If there’s one thing that the Lima’s manufacturers Concord should know about, it’s how to make a comfy chair for children. The German company cut their teeth making infant car seats before starting to expand their range, now including expanding high chairs, buggies and bouncers, from 2006.
The Lima is one of the standout models in the travel high chair marketplace, going up against instantly recognisable classics including the Phil & Ted’s Lobster Seat and Beaba BabyBoost.
On the other end of the scale, less rigid but cheaper (and more portable) options include lightweight fabric boosters including the Totseat and Polar Gear Go Anywhere Booster.
What’s In The Box?
- Ready-assembled Lima Seat Unit
- Moulded plastic feeding tray
- Nylon Carry bag
- Instruction Booklet
Any additional extras?
What were your first impressions?
The first thing I noticed about the Lima was that it was a perfectly formed little chair! There’s nothing childish about its simple good looks. Indeed its cushiony-soft red upholstery (I got the Lava red option) and tubular aluminium frame could easily be upscaled to a grown-up chair three times its size, and I’d be happy to sit cosily in it. The whole thing is good to go straight out the box, which is brilliant, and the instructions are few and easy to follow.
How well does it travel?
Well. I have a bit of a bee in my bonnet about what constitutes a travel product. There’s a wide chasm between what easily fits in the car for dinner at grandma’s, to what can be hauled in a holdall for a trip on the train and all day festival fun.
The Lima certainly fits into the first “I’ll just nip out and fetch the baby’s high chair from the boot” category. It packs a lot of strength into its 2.3kg, and its impressive.
But it’s not the sort of thing, for example, you want to be taking as hand luggage on a plane.
So how is it when out and about?
It provides excellent stability and safety when you’re out and about. I had no qualms about turning down a smeared and sticky chain-restaurant high chair, letting bemused waiters watch while I got to grips with fastening the Lima to one of his establishment’s bog-standard seats.
Thick fabric straps buckle both behind and below the adult-sized chair ensuring two-way stability, and on four seat styles I tried I never had a problem.
That said, particularly well padded upholstery, small seat pads and benches or stools with no back are a no-go. Fans of Wagamamas take note!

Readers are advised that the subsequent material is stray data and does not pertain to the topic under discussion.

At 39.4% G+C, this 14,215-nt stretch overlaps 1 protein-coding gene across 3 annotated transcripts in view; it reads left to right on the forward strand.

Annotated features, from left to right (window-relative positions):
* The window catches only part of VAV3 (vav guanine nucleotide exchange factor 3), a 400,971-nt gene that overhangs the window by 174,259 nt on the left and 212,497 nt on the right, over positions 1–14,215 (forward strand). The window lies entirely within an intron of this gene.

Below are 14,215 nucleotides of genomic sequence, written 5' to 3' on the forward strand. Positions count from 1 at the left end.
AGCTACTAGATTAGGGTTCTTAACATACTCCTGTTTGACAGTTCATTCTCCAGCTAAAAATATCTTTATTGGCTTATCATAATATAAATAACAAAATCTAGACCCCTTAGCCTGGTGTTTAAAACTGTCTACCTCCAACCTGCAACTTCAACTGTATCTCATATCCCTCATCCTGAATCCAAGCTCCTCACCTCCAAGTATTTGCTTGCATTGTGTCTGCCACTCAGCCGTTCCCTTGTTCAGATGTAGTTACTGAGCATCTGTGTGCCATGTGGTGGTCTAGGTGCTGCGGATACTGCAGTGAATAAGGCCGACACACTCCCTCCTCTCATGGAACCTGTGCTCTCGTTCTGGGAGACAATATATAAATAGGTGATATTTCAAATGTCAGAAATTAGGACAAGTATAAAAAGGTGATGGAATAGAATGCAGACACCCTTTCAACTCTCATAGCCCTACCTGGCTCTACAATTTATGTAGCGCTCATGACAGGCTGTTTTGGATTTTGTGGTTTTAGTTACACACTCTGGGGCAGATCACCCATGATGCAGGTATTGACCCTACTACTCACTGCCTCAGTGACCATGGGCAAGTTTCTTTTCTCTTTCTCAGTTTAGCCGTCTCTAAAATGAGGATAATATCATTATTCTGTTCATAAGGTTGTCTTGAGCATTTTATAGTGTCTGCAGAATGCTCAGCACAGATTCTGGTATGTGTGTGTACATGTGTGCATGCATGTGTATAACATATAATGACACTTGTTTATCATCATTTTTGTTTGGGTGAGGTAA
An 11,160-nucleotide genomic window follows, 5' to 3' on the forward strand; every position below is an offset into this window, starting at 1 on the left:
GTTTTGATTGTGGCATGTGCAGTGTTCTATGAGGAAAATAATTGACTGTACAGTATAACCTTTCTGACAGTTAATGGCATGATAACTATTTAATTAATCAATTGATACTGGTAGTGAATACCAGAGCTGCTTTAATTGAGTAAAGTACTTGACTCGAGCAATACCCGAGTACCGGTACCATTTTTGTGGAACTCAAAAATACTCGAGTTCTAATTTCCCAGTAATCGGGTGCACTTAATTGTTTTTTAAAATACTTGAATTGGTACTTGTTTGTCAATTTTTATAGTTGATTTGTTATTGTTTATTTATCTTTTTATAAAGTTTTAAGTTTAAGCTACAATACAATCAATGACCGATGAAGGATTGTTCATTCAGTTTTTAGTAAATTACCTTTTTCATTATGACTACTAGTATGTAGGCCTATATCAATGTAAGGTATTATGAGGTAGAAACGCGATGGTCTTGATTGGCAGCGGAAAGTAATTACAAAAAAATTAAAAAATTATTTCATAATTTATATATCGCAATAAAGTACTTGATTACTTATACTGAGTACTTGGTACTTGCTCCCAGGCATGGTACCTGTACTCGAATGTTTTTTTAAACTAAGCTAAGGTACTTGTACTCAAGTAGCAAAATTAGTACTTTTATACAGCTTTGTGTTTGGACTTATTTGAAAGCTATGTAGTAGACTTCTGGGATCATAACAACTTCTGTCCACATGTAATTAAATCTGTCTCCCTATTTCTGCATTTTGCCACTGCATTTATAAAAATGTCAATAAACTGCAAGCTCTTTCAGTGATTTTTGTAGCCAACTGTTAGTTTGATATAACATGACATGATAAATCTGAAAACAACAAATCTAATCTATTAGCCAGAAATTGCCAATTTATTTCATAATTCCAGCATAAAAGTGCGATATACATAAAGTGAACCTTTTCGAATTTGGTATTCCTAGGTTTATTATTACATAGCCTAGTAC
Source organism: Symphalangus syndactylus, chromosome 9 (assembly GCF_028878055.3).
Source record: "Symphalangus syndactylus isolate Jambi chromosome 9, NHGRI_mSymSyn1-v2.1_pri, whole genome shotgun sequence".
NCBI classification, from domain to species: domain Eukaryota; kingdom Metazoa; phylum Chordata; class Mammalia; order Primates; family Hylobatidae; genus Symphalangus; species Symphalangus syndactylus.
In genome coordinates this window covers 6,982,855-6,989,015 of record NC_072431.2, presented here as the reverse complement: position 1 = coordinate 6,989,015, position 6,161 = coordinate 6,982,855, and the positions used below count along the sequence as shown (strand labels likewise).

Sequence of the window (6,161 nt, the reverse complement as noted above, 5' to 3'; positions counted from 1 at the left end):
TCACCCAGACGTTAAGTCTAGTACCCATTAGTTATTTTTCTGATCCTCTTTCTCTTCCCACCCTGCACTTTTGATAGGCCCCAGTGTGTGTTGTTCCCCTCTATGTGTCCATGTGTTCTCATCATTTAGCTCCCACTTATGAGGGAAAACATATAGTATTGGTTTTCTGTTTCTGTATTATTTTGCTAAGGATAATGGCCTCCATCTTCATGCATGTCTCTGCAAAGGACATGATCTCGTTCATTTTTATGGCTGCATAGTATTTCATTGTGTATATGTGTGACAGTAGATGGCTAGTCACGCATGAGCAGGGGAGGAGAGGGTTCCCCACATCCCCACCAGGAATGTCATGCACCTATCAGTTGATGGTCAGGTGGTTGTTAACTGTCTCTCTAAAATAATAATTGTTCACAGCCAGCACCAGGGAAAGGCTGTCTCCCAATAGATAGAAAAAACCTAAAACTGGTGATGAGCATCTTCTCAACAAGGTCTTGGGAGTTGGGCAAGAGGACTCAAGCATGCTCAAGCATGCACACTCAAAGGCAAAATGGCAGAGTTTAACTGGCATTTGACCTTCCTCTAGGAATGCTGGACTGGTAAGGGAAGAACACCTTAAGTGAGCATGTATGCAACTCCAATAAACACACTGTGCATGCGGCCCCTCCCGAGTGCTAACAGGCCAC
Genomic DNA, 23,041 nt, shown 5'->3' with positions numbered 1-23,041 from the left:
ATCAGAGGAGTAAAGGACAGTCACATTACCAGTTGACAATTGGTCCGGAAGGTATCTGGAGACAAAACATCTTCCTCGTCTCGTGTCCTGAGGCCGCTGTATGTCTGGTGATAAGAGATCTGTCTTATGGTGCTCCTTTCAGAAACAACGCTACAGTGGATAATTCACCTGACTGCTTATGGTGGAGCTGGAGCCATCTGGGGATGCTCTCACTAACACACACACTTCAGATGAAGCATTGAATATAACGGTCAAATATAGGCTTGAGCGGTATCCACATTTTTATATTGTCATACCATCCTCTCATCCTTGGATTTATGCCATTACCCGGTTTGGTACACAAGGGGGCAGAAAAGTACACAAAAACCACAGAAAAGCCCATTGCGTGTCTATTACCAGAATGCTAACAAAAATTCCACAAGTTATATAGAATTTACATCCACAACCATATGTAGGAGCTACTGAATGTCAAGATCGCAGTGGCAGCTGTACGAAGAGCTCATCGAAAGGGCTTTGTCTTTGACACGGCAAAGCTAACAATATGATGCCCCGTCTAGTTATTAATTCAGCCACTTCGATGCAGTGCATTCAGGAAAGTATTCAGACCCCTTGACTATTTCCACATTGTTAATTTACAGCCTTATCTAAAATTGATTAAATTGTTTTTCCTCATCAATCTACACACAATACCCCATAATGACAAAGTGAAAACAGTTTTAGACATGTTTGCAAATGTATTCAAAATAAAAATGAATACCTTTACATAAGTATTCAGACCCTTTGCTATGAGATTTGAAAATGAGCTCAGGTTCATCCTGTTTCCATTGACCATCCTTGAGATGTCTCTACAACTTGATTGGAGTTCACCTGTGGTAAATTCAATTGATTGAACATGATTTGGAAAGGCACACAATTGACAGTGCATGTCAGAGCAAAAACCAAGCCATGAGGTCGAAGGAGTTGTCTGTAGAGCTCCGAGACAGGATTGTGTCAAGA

How does it fold?
The folding mechanism, which opens out like a deck chair, slips into position with a reassuring, high-quality click. And the rubber feet add a nice stability.
Is it easy to keep clean?
It certainly is, I like the feel of this little beauty and am particularly impressed by what’s hidden away.
There’s a smooth-edged beech seat base under the cosy covers, which pop off to launder at 30 degrees.
How long do you think it will last?
I’m pretty sure it will last for years (much longer than we’ll need it, at any rate)!
What do you think of the size?
The chair’s instructions actually say this seat is suitable from age two plus but I can’t help but think ‘er, really?’. With its dinky physique many kids will have outgrown it before their second birthday.
How is it when feeding your little one?
We quickly learnt that the chair, albeit a bit low, is easiest to use when eating with the family at the main table.
Although there’s a cup holder indent in the moulded plastic tray there’s not too much other surface space for uncoordinated little kids to eat their meal from (I’m just beginning to wean baby Ru and his baby-led options have narrowed when yet another bit of avocado has been knocked sideways the floor).
The same goes for toys, books etc. But since it is a travel high chair, maybe you’ve left everything bulky at home?
Tell us about the tray.
It’s frustrating that the supplied tray can’t be added and removed while baby’s in situ. For some this will be a plus point because the fit is so snug the whole thing feels safer.
However more fussy toddlers who don’t like confinement are likely to kick and scream as you try to lower them into place.
Who is the Concord Lima best for?
Great for small homes as well as on-the-go crews who want to bring baby along to be part of the action!
In a nutshell
This is German engineering on a small but perfectly formed scale. Simple and stylish, the Concord Lima travel highchair doesn’t try to be over-clever. It just does what it does very well.